Our hikes this week would always involve little ones. My daughter is 8 and can hike nearly anything I can, just not for as long, and my two year old son will certainly try and can hike quite a bit, just at a far slower pace than I would by myself. Therefore, we would have to be limiting our hikes to 5 miles at the most. We also wanted challenging hikes. These two criteria would be found in the hike up to Chimney Tops.
Chimney Tops is a dual set of rock peaks that are opposite of Mt Leconte. It’s one of the few rocky peaks in the Smoky Mountains. Because of its location, it offers really good views into Tennessee, Mt Leconte and beyond. The last part of the hike involves actually scaling the rocky peaks and that aspect is quite attractive to so many different people. For us, we just wanted the rough challenge while keeping it within what my kids could do. It is located on highway 441, the main road that goes up and over the top of the mountains. There is a small parking area for the trail, but there’s plenty of space around it to park.
The trail is actually two sections. The first .9 miles are a smooth uphill that crosses the same stream three times over nice wooden bridges. At about half a mile up, you open up into this meadow that at the time we hiked through it, was absolutely covered in white flowers (waiting for someone to identify for me).
It was like walking into a white carpeted room. The pictures I have simply do not do it justice. You only gain about 360 feet in this first mile, so its quite a leisurely hike. My two year old did this section no problem.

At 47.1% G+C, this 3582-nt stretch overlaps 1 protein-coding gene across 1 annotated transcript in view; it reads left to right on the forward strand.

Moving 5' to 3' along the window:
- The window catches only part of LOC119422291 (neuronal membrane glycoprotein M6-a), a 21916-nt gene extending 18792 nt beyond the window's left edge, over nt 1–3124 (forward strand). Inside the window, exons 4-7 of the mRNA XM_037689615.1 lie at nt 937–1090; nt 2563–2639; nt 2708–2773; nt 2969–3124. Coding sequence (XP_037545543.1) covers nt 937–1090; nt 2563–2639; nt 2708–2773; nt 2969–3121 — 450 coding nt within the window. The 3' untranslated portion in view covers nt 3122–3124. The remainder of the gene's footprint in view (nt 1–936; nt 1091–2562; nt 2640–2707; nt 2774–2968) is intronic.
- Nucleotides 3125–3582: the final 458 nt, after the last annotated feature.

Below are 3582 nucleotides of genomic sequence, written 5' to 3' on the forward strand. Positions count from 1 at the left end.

After the first mile and crossing the last bridge, the trail forks. Going east, one can take the Fork Prong trail up to the AT. It’s about 2.3 miles straight up. I most certainly want to do that section sometime in the future. To the south, the Chimney Tops trail goes straight up. From here, we gain over 1400 feet in 1.1 miles. What’s worse is, that after about .3 miles, the trail follows an old stream bed. Rock after rock greet your tired legs with each step up. About halfway up, while my two year old was still doing everything on his own, I picked him up and threw him in my carrier so that we could make it up before nightfall.
On our slow way up, we passed many unprepared people, many who had given up after maybe .2 miles of that trail. It is quite the hike, but made enjoyable by the fact that a stream runs down right alongside the trail. Every .2 miles or so, we would stop, splash some cold water on our necks and shirts, and keep going. At about .8 miles, it flattens out quite a bit and then you follow the ridge out to the actual Chimney Tops.
On this day, it was quite windy, and I simply wasn’t going to attempt to scale the rocks all the way to the top. Instead, my daughter and I scaled them halfway up to a point where the wind wasn’t hitting as hard and where we could sit comfortably. She had her nice binoculars while I pulled out my camera. Jess and Chris sat back at the feet of the rocky peak snacking on some treats.
The view is great and I really wish I could have scaled up to the top. On a future trip, I promised my daughter we would.
We did meet some interesting people though. A couple, whose woman had never really hiked before, decided to go out our youngest child’s pace. She made it up and was happy she did. We met an Indian couple whose wife had hiked up in flip flop type sandals, carrying a small child. On the way down we met a couple from Louisiana, they had 7 children (none on this trip) and they still were planning on going as far up as they could.
The way down actually proved harder on our legs than going up. That section on the old stream bed was quite difficult, and my daughter collected the first two of her many bruises from those rocks. We did stop at the first bridge crossing and took a quick dip into the frigid stream waters. We cooled our legs off there before finishing off the trail back to the truck. Out of those brutal four miles, my two year old (ok, hes almost three actually) did 3.2 of them. We were all quite tired out, but looking forward to some more hikes. Sadly, the next day would prove to be our worst hiking day.